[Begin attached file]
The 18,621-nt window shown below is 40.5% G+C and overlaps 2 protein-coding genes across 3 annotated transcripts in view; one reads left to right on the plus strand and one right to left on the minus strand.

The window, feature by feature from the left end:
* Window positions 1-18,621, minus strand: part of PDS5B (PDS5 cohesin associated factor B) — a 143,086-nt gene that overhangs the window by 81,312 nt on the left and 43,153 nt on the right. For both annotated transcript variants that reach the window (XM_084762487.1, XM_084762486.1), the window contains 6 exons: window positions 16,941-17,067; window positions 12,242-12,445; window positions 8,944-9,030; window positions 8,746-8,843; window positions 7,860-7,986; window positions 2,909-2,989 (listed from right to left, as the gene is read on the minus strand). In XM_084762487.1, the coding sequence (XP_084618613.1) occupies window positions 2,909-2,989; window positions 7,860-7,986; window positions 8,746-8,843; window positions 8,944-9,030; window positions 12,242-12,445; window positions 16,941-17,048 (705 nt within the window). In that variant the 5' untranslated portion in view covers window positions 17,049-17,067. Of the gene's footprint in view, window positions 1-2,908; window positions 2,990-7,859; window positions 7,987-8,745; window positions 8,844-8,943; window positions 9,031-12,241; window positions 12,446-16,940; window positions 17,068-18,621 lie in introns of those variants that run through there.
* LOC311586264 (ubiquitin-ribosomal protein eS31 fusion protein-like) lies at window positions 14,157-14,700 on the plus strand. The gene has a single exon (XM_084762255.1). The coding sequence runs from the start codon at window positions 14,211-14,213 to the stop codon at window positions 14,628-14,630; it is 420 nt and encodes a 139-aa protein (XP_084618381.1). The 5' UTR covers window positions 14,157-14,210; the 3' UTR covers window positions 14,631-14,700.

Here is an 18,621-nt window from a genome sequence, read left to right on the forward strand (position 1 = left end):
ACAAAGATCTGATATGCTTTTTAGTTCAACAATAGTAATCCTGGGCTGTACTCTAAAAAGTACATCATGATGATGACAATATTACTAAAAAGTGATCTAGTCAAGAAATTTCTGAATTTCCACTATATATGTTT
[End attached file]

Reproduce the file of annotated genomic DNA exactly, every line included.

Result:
The 18,621-nt window shown below is 40.5% G+C and overlaps 2 protein-coding genes across 3 annotated transcripts in view; one reads left to right on the plus strand and one right to left on the minus strand.

The window, feature by feature from the left end:
* Window positions 1-18,621, minus strand: part of PDS5B (PDS5 cohesin associated factor B) — a 143,086-nt gene that overhangs the window by 81,312 nt on the left and 43,153 nt on the right. For both annotated transcript variants that reach the window (XM_084762487.1, XM_084762486.1), the window contains 6 exons: window positions 16,941-17,067; window positions 12,242-12,445; window positions 8,944-9,030; window positions 8,746-8,843; window positions 7,860-7,986; window positions 2,909-2,989 (listed from right to left, as the gene is read on the minus strand). In XM_084762487.1, the coding sequence (XP_084618613.1) occupies window positions 2,909-2,989; window positions 7,860-7,986; window positions 8,746-8,843; window positions 8,944-9,030; window positions 12,242-12,445; window positions 16,941-17,048 (705 nt within the window). In that variant the 5' untranslated portion in view covers window positions 17,049-17,067. Of the gene's footprint in view, window positions 1-2,908; window positions 2,990-7,859; window positions 7,987-8,745; window positions 8,844-8,943; window positions 9,031-12,241; window positions 12,446-16,940; window positions 17,068-18,621 lie in introns of those variants that run through there.
* LOC311586264 (ubiquitin-ribosomal protein eS31 fusion protein-like) lies at window positions 14,157-14,700 on the plus strand. The gene has a single exon (XM_084762255.1). The coding sequence runs from the start codon at window positions 14,211-14,213 to the stop codon at window positions 14,628-14,630; it is 420 nt and encodes a 139-aa protein (XP_084618381.1). The 5' UTR covers window positions 14,157-14,210; the 3' UTR covers window positions 14,631-14,700.

Here is an 18,621-nt window from a genome sequence, read left to right on the forward strand (position 1 = left end):
ACAAAGATCTGATATGCTTTTTAGTTCAACAATAGTAATCCTGGGCTGTACTCTAAAAAGTACATCATGATGATGACAATATTACTAAAAAGTGATCTAGTCAAGAAATTTCTGAATTTCCACTATATATGTTT